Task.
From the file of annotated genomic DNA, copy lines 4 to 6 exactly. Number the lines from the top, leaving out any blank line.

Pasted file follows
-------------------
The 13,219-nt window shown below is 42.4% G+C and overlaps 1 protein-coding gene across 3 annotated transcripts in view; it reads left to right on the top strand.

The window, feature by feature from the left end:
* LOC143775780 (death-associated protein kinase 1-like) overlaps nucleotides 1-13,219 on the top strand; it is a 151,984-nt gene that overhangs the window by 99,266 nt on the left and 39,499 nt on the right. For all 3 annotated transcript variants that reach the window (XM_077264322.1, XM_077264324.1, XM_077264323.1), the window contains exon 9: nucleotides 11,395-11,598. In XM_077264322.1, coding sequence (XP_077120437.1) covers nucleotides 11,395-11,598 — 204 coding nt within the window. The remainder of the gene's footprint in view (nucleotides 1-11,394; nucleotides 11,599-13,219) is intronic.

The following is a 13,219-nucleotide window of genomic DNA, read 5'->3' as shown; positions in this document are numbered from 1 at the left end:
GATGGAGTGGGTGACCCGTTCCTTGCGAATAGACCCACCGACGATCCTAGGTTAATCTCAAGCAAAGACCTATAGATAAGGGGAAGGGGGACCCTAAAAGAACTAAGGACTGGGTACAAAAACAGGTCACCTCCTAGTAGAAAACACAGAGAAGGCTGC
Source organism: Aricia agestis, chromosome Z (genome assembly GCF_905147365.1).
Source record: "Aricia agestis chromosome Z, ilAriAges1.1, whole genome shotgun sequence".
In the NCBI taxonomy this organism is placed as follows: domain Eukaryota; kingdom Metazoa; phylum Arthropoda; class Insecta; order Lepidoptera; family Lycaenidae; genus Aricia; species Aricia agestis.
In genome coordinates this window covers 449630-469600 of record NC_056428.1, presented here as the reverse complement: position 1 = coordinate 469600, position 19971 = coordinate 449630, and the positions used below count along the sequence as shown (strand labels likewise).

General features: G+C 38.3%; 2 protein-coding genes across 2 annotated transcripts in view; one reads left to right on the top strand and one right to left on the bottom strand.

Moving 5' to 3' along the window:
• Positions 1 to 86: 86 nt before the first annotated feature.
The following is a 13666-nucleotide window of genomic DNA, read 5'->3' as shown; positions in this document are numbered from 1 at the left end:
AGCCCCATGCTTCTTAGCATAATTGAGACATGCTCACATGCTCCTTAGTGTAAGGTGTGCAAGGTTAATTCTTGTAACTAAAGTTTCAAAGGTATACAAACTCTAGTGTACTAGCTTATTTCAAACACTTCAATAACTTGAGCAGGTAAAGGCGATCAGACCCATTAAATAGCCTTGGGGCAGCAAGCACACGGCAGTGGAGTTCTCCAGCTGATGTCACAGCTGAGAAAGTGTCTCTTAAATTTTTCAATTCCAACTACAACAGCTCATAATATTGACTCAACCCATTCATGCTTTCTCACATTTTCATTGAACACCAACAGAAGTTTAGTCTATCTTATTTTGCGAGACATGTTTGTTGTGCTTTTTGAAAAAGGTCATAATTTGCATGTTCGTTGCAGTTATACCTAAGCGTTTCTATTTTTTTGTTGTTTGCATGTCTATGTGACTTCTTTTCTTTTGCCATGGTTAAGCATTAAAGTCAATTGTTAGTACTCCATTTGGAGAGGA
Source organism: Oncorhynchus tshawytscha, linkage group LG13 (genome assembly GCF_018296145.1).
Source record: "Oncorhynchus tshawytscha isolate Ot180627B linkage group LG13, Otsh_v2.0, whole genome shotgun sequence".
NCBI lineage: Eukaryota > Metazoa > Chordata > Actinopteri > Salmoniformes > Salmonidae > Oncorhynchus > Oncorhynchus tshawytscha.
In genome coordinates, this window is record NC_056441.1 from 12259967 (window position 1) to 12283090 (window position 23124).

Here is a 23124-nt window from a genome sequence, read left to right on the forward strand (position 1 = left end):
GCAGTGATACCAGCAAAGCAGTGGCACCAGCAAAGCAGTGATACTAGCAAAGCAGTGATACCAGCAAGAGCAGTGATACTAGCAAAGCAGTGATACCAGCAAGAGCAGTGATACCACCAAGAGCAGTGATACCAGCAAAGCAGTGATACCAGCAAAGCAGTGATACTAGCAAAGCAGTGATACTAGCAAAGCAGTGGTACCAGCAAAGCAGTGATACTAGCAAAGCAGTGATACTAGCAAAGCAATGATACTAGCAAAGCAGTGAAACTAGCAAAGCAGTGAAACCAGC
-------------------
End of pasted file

The following is a 13,219-nucleotide window of genomic DNA, read 5'->3' as shown; positions in this document are numbered from 1 at the left end:
GATGGAGTGGGTGACCCGTTCCTTGCGAATAGACCCACCGACGATCCTAGGTTAATCTCAAGCAAAGACCTATAGATAAGGGGAAGGGGGACCCTAAAAGAACTAAGGACTGGGTACAAAAACAGGTCACCTCCTAGTAGAAAACACAGAGAAGGCTGC
Source organism: Aricia agestis, chromosome Z (genome assembly GCF_905147365.1).